UK new car market slightly rose in May, as the country is preparing for the referendum on whether it remains in the EU or not.
Demand for new cars in the UK showed an increase of only 2.5 percent last month, when 203,585 cars were registered, according to figures released by the Society of Motor Manufacturers and Traders. Following the trend set in the previous two months, fleet registrations drove the growth, with an 8.8 percent rise offsetting a 3.0 percent decline in registrations to private customers.
“The new car market in May remained high with compelling offers available on the latest vehicles, but the low growth is further evidence of the market cooling in the face of concerns around economic and political stability,” SMMT CEO Mike Hawes said. “Whether this is the result of some buyers holding off until the current uncertainty is resolved or a sign of a more stable market for new cars remains to be seen.”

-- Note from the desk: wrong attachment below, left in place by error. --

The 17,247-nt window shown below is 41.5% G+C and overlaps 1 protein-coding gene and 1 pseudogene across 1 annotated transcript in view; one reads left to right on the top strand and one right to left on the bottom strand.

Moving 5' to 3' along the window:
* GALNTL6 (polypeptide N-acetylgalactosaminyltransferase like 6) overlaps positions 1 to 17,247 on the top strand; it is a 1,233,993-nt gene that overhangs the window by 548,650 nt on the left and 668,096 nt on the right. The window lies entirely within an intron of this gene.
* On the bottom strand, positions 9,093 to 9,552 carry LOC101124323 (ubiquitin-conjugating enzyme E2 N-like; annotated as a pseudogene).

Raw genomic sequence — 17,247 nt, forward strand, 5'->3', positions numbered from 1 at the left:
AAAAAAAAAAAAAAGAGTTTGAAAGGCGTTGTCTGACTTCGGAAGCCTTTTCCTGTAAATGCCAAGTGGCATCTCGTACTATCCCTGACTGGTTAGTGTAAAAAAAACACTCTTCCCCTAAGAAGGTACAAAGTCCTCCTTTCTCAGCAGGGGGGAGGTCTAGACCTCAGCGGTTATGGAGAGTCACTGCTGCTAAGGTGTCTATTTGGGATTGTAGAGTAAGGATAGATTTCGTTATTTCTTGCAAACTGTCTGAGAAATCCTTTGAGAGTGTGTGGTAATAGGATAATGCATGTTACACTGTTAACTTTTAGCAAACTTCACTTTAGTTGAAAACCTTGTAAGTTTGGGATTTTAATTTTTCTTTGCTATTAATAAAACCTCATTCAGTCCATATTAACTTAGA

1,164,870 cars have been registered throughout May, up 4.1 percent, but the last month was the second consecutive one when the new-car market in the UK showed a sub 3 percent growth. Demand for diesel cars continued to be solid, with a 5 percent increase, outstripping that for petrol models, which saw a marginal decline of 0.6 percent. Uptake of alternatively fuelled vehicles, meanwhile, continued to outpace the overall market with registrations increasing by 12.1 percent.